As a side effect of following Geekpress's link, I was introduced to the apparently rather obscure transactional interpretation of quantum mechanics by John Cramer. I find this interpretation to be very elegant, especially in comparison to all the additional mathematic structure Bohmian mechanics adds on to the usual, beautiful quantum mathematical formalism. Crucially, the transactional interpretation embraces relativity. For me, the only drawback is that it is inherently probabilistic, unlike Bohmian mechanics.

The approach of the transactional interpretation is to explain things completely atemporally. One looks at the whole of space-time: past, present, and future. One then uses boundary conditions to determine what is possible. The fact that time moves forward (e.g. Second Law of Thermodynamics) is explained by a boundary condition on the universe! (For what is probably the simplest example of the use of boundary conditions in quantum physics, see the particle in a box.) For the next step, one uses Cramer's concept of transaction to calculate the probability distribution of the possible events. These probability distributions mathematically must agree with the usual probability distributions predicted by quantum physics. (If the probability distributions disagreed, then the transactional interpretation would be a new physical theory, not an interpretation of an existing one.)

Thus, my new dilemma is, do I embrace the nice probabilistic theory, or do I hold out for a relativistic theory in which "God does not play dice"?

Al Qaeda's future

The Washington Post has a good article on the likely future of Al Qaeda. The prediction is that Al Qaeda will develop a "political arm" that runs for office and/or provides social services. I find this argument very compelling:
Following the historical pattern of terrorist movements everywhere -- from Russia's Bolsheviks to the Irish Republican Army to Palestine's Hamas -- we can expect that within a decade al Qaeda will open one, or possibly several, political fronts in predominantly Islamic states, transforming itself from a deadly but diffuse terrorist movement into implacably hostile governmental factions throughout the Middle East that will pose critical geostrategic challenges to America and our allies.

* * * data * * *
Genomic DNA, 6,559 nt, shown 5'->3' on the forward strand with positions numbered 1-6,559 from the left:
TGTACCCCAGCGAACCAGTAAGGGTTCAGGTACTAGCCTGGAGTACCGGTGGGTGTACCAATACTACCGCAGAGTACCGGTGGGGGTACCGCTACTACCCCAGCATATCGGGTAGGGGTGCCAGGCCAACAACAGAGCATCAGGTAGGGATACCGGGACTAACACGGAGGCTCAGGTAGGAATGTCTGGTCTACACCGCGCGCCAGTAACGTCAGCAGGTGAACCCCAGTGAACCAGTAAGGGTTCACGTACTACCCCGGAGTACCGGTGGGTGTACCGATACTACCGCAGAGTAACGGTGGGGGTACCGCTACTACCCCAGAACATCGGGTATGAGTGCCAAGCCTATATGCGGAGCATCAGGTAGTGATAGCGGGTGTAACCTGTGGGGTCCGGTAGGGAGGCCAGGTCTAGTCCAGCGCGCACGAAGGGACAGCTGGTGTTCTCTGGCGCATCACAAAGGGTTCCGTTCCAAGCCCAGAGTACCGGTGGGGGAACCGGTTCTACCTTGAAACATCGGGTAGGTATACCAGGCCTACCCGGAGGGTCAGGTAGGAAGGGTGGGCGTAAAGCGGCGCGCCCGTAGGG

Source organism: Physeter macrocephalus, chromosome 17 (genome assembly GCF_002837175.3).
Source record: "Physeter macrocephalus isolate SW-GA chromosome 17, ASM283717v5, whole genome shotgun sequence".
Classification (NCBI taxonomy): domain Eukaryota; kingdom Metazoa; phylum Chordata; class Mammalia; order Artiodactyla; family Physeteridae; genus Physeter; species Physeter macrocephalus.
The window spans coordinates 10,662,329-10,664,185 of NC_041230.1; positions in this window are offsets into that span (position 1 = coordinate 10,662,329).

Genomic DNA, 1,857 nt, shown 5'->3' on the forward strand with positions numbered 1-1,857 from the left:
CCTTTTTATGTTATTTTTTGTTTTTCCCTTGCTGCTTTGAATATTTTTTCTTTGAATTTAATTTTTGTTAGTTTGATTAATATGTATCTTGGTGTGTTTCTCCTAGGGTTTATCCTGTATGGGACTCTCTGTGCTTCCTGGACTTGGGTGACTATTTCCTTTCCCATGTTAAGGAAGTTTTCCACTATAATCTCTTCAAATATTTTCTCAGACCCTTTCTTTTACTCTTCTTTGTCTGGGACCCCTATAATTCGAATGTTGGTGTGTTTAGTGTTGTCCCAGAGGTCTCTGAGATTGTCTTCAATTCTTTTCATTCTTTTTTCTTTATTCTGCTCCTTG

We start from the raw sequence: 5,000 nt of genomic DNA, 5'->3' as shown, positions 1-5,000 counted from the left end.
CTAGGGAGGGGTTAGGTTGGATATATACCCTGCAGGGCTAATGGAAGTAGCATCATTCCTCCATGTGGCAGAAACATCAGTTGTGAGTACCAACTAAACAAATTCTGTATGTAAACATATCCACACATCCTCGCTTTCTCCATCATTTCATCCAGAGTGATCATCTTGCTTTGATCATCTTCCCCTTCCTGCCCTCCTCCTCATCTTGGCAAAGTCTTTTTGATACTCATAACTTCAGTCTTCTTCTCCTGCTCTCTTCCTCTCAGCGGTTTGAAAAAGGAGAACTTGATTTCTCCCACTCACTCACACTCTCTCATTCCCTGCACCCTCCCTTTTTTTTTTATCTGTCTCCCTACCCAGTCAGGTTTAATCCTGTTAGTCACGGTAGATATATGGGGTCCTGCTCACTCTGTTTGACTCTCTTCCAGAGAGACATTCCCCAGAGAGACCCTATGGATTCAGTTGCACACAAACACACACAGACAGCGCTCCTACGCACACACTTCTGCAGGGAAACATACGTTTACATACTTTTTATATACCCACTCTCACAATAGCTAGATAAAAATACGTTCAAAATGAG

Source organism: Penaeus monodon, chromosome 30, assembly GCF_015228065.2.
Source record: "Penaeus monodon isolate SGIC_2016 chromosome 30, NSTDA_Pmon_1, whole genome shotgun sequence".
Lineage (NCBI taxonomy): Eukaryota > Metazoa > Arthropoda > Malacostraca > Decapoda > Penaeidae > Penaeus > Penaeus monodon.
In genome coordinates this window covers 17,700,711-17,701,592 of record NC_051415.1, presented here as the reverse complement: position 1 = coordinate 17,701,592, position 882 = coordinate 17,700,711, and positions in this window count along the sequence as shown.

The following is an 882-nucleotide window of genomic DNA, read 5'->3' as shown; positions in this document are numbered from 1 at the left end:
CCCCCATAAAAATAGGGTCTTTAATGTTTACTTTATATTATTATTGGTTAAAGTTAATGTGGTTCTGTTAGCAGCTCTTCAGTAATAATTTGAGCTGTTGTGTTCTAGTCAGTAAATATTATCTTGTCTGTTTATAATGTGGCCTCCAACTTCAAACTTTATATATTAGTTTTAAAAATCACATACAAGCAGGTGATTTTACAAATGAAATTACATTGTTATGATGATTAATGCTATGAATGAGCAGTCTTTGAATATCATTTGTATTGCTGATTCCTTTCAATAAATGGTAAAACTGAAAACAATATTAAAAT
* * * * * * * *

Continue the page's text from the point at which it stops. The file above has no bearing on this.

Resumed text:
Monday, August 09, 2004

Elections, even there

It's about time:
Saudi Arabia plans to hold its first nationwide elections starting in November, seen as the first concrete political reforms in the country's absolute monarchy, a government source said on Wednesday.

The source from the Municipal Affairs Ministry told Reuters the first stage of the local elections would be held in the capital Riyadh after the holy Muslim fasting month of Ramadan ends in mid-November.

The elections will elect half of the members of the nearly 180 municipal councils nationwide, while the rest are expected to be appointed by the government.

Ear ache my eye

In Finland, internet addiction makes you unfit for military service.

Firehouse demagoguery

Sunday, August 08, 2004

Kerry planning withdrawal?

This is disturbing. I sincerely hope Tacitus is wrong.

Saturday, August 07, 2004

Darfur game plan

If we're serious about doing something about Darfur, then here is an assessment of what it will take. My thoughts run along the lines of, "Let's get started." I don't think a conflict can be avoided at this stage. Whatever the nature of Sudan's complicity with the savage Janjaweed militias, does anyone really expect Sudanese government to pick a fight with them? In terms of domestic politics, the Sudanese government is probably better off losing a fight with the West, which is contemplating a humanitarian mission, not regime change.

My voting rationale

I didn't expect my first vote in a presidential election to require much thought; the choice would be clear. But after Bush pushed for one big government program after another, I became ambivalent. I started to ask myself whose election was more really likely to do control the growth the state. I'm still not sure. Meanwhile, there are other considerations:
If they knew and believed that the US commitment to the new Iraqi government would remain strong no matter who won the election, that would be immensely helpful. Sadly, they have no basis right now for any such conclusion. On this issue, as on so many others, Kerry seems hell-bent on avoiding any perception of having taken a stand. Even the Boston Globe, the NYTimes, and the Wapo have noticed.